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Naproxen/esomeprazole (By mouth)

Esomeprazole Magnesium (es-oh-MEP-ra-zole mag-NEE-zee-um), Naproxen (na-PROX-en)

Treats pain, arthritis, ankylosing spondylitis, and juvenile idiopathic arthritis. This medicine contains an NSAID and a proton pump inhibitor (PPI).

Brand Name(s):


There may be other brand names for this medicine.

When This Medicine Should Not Be Used:

This medicine is not right for everyone. Do not use it if you had an allergic reaction to naproxen, esomeprazole, or to similar medicines. Do not use it right before or after a heart surgery, called coronary artery bypass graft (CABG).

How to Use This Medicine:

Delayed Release Tablet

  • Your doctor will tell you how much medicine to use. Do not use more than directed.
  • Take this medicine at least 30 minutes before a meal.
  • Swallow the tablet whole with water. Do not break, crush, chew, or dissolve it.
  • This medicine should come with a Medication Guide. Ask your pharmacist for a copy if you do not have one.
  • Missed dose: Take a dose as soon as you remember. If it is almost time for your next dose, wait until then and take a regular dose. Do not take extra medicine to make up for a missed dose.
  • Store the medicine in a closed container at room temperature, away from heat, moisture, and direct light.

Drugs and Foods to Avoid:

Ask your doctor or pharmacist before using any other medicine, including over-the-counter medicines, vitamins, and herbal products.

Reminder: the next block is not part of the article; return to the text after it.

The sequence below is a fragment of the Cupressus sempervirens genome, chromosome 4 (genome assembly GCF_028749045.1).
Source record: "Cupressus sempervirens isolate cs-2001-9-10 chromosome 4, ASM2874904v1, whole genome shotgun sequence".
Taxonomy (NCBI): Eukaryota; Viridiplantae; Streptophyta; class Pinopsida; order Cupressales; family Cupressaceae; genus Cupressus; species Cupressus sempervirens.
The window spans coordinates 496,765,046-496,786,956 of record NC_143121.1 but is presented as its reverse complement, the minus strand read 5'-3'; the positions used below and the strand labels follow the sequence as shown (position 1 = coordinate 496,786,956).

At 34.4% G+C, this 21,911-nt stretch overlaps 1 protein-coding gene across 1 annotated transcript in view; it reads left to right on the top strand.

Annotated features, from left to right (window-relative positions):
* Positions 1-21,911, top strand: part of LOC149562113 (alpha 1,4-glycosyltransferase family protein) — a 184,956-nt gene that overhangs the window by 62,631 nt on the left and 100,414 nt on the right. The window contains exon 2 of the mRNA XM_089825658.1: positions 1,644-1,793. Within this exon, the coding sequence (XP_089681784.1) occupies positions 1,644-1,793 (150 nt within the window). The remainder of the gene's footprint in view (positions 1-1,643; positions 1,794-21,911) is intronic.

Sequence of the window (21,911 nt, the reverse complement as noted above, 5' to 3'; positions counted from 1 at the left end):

• Do not use any other NSAID medicine unless your doctor tells you to. Some examples of other NSAIDs are aspirin, celecoxib, diclofenac, diflunisal, ibuprofen, or salsalate.
  • Do not use this medicine together with medicines containing rilpivirine.
  • Some foods and medicines can affect how naproxen/esomeprazole works. Tell your doctor if you are using any of the following:
    • Cholestyramine, cilostazol, clopidogrel, cyclosporine, diazepam, digoxin, erlotinib, ketoconazole, lithium, methotrexate, mycophenolate mofetil, pemetrexed, probenecid, rifampin, St John's wort, tacrolimus, or voriconazole
    • Blood pressure medicines
    • Blood thinner (including dicumarol, heparin, warfarin)
    • Diuretic (water pill)
    • Iron supplements
    • Medicine to treat HIV infection (including atazanavir, nelfinavir, saquinavir, ritonavir)
    • SSRI medicine to treat depression
    • Steroids (including dexamethasone, hydrocortisone, methylprednisolone, prednisolone, prednisone)
  • Do not drink alcohol while you are using this medicine.

Warnings While Using This Medicine:

  • Tell your doctor if you are pregnant or breastfeeding. Do not use this medicine during the later part of your pregnancy, unless your doctor says it is okay.
  • Tell your doctor if you have kidney disease, liver disease, asthma, bleeding problems, Crohn disease, ulcers or other stomach problems, lupus, osteoporosis, heart failure, high blood pressure, any heart or blood vessel problems, or a recent heart attack. Tell your doctor if you drink alcohol.